Friday - December 16, 2022 | News & Views | 4 min read
Holiday season is upon us around the world.
In European households over the past few centuries, badly behaved children (or maybe even board directors) would get a lump of coal in their Christmas stocking. Those days may be coming to an end; the International Energy Authority (IEA) brought festive cheer in its recent Renewables 2022 report, which concluded that renewable energy sources are on course to overtake coal as the world’s primary source of electric power by 2025.
This transition will have a positive impact across many environmental, social and governance (ESG) topics. As board directors and senior business leaders take a well-earned pause before plunging into 2023, getting better educated and equipped to deal with these topics would be the perfect topper in their stockings. Our world-class ESG and Climate education programs can take care of that festive wishlist for you.
As always, please keep your news leads and comments coming to email@example.com or join the conversation on LinkedIn when we post this weekly digest.
1. End-of-year report time. There is a plethora of ESG and sustainability reporting at this time of year. Shearman & Sterling’s Corporate Governance and Executive Compensation Survey 2022 puts the 100 largest public-listed companies under the microscope. Some key findings include:
- More than half (60%) of the companies had incorporated ESG metrics into their executive compensation programs, a 19% year-on-year rise
- Seventy-three companies have set a net zero carbon or greenhouse-gas emissions target
- More than two-thirds (71%) of the top 100 companies now have 30% or more female representation on their boards, a 22% increase
- The vast majority (84%) believe that a “social purpose” is important to their company
- Cybersecurity or data security experience is increasingly important, with 56% of companies identifying directors with that skill set in their matrix
2. Canada lagging behind on ESG. PwC Canada has unveiled its second examination of the ESG maturity of the country’s top 250 publicly traded companies. 2023 Canadian ESG reporting insights shows that many are falling behind in the global race to net zero, with only 30% having set any formal targets. The majority (77%) fail to disclose a Task Force on Climate-related Financial Disclosures (TCFD) report, which could leave them vulnerable and unprepared for the slew of upcoming mandatory reporting requirements. Only just under half (48%) of the 250 Canadian companies surveyed report their process for identifying, assessing and managing climate risks. Although the companies have focused on gender and LGBTQ2+ inclusion in their diversity reporting, there was not as much attention paid to Indigenous affairs. Despite the 94 calls to action in the The Truth and Reconciliation Commission of Canada’s final report, fewer than one in five companies (19%) had a reconciliation action plan.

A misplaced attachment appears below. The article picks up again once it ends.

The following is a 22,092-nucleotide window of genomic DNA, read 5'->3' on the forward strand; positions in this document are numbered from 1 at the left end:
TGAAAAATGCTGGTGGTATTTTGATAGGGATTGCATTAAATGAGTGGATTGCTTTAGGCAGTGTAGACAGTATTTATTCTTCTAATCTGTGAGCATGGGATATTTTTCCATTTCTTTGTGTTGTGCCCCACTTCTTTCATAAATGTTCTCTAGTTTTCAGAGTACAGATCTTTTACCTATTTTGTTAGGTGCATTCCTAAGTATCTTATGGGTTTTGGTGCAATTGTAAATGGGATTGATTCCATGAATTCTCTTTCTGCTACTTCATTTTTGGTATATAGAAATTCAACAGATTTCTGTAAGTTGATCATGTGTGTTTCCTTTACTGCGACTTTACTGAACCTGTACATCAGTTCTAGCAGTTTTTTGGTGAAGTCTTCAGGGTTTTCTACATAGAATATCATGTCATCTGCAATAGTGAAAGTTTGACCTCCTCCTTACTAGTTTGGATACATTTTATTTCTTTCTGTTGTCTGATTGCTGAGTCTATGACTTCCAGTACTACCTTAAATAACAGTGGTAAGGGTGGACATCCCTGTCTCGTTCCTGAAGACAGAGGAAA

3. Looking to the future. New regulations, rising inflation and geopolitical upheavals are just three of the more than 30 major risks that MSCI has highlighted in its 11th annual ESG & Climate Trends to Watch for 2023 report. Companies and institutional investors, such as pension funds, sovereign wealth funds and asset managers, have more than ever to assess and manage in the new year. Key themes included:
- The impacts of new disclosure regulations in different regions on asset managers, institutional investors and corporations
- Supply chain innovation such as tracking goods using blockchain technology and mining of e-waste
- How new corporate board demographics could affect climate change and other proxy voting trends
- Worker unrest, such as railway and postal strikes plus the upswell in human rights movements around the world
- Insurers and banks planning expand their scope of carbon emissions tracking
- Future outlook for ESG assets such as green bonds and nuclear energy
4. Youth will have its fling. A new study of investors in Singapore and Hong Kong has revealed the importance placed by millennials and generation-Z professionals on ESG. More than two-thirds (70%) of those surveyed between 25 and 39 said ESG was the priority for them, and 68% actively seek out sustainability reports before making an investment decision. Top sustainability issues for these investors included climate change, health and wellbeing, education, economic growth, poverty, gender equality (8%) and affordable clean energy (7%). Wealth management firm Saint James’s Place Asia surveyed more 2,700 investors for the Money Relationship Monitor 2022 – Wealth Through the Generations report.
5. Diversity on the rise in UK boardrooms. The freshly-minted 2022 UK Spencer Stuart Board Index reveals that women have an increasing voice at senior levels in the UK. The index, which looks at board governance practices at the top 150 FTSE companies, found that 20 women now chair these boards, compared with 14 last year. On top of that, there are now 16 female CEOs and 25 female CFOs at these FTSE board tables. In all, 26 boards have reached gender parity, compared with 15 in 2021 and just 10 in 2020. Even more impressively, the large majority (82%) of ESG committee chairs are women. Other ESG-related data showed that 46 boards of the boards surveyed had ESG-related committees, 15 more than last year. Just under half (48%) of new directors were first-timers, compared with 34% in 2021. Of those, 54% were female.
Mathew Loup is Competent Boards’ Director, Marketing & Communications. Follow Competent Boards on LinkedIn.Back To News & Views